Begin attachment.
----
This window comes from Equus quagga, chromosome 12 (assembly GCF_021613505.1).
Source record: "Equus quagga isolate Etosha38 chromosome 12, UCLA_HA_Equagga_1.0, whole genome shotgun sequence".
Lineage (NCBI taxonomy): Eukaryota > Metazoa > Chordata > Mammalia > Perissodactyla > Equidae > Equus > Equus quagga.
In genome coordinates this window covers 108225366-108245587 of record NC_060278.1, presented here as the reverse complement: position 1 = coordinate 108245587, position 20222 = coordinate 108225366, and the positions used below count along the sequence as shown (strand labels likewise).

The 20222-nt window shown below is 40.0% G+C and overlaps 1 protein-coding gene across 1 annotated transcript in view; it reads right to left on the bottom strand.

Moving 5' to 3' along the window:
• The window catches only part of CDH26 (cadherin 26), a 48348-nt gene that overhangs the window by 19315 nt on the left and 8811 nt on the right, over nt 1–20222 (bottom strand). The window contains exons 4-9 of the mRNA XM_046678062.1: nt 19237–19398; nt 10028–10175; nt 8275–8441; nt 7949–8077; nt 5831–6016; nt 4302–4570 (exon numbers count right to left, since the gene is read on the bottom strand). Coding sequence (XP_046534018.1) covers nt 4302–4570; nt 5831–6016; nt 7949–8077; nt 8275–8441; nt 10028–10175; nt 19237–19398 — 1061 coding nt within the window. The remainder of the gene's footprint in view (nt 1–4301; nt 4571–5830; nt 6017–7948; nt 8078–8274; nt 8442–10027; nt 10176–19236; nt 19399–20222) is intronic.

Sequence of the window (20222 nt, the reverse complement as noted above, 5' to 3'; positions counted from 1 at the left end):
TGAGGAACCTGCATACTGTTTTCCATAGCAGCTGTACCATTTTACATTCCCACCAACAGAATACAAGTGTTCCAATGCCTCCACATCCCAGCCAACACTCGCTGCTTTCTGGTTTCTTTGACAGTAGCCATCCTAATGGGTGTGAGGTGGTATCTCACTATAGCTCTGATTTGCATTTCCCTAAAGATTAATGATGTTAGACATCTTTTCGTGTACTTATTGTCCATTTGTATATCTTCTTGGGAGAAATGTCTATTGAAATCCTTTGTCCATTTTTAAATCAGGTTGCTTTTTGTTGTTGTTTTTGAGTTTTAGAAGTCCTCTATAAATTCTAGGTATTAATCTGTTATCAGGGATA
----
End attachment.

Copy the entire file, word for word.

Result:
This window comes from Equus quagga, chromosome 12 (assembly GCF_021613505.1).
Source record: "Equus quagga isolate Etosha38 chromosome 12, UCLA_HA_Equagga_1.0, whole genome shotgun sequence".
Lineage (NCBI taxonomy): Eukaryota > Metazoa > Chordata > Mammalia > Perissodactyla > Equidae > Equus > Equus quagga.
In genome coordinates this window covers 108225366-108245587 of record NC_060278.1, presented here as the reverse complement: position 1 = coordinate 108245587, position 20222 = coordinate 108225366, and the positions used below count along the sequence as shown (strand labels likewise).

The 20222-nt window shown below is 40.0% G+C and overlaps 1 protein-coding gene across 1 annotated transcript in view; it reads right to left on the bottom strand.

Moving 5' to 3' along the window:
• The window catches only part of CDH26 (cadherin 26), a 48348-nt gene that overhangs the window by 19315 nt on the left and 8811 nt on the right, over nt 1–20222 (bottom strand). The window contains exons 4-9 of the mRNA XM_046678062.1: nt 19237–19398; nt 10028–10175; nt 8275–8441; nt 7949–8077; nt 5831–6016; nt 4302–4570 (exon numbers count right to left, since the gene is read on the bottom strand). Coding sequence (XP_046534018.1) covers nt 4302–4570; nt 5831–6016; nt 7949–8077; nt 8275–8441; nt 10028–10175; nt 19237–19398 — 1061 coding nt within the window. The remainder of the gene's footprint in view (nt 1–4301; nt 4571–5830; nt 6017–7948; nt 8078–8274; nt 8442–10027; nt 10176–19236; nt 19399–20222) is intronic.

Sequence of the window (20222 nt, the reverse complement as noted above, 5' to 3'; positions counted from 1 at the left end):
TGAGGAACCTGCATACTGTTTTCCATAGCAGCTGTACCATTTTACATTCCCACCAACAGAATACAAGTGTTCCAATGCCTCCACATCCCAGCCAACACTCGCTGCTTTCTGGTTTCTTTGACAGTAGCCATCCTAATGGGTGTGAGGTGGTATCTCACTATAGCTCTGATTTGCATTTCCCTAAAGATTAATGATGTTAGACATCTTTTCGTGTACTTATTGTCCATTTGTATATCTTCTTGGGAGAAATGTCTATTGAAATCCTTTGTCCATTTTTAAATCAGGTTGCTTTTTGTTGTTGTTTTTGAGTTTTAGAAGTCCTCTATAAATTCTAGGTATTAATCTGTTATCAGGGATA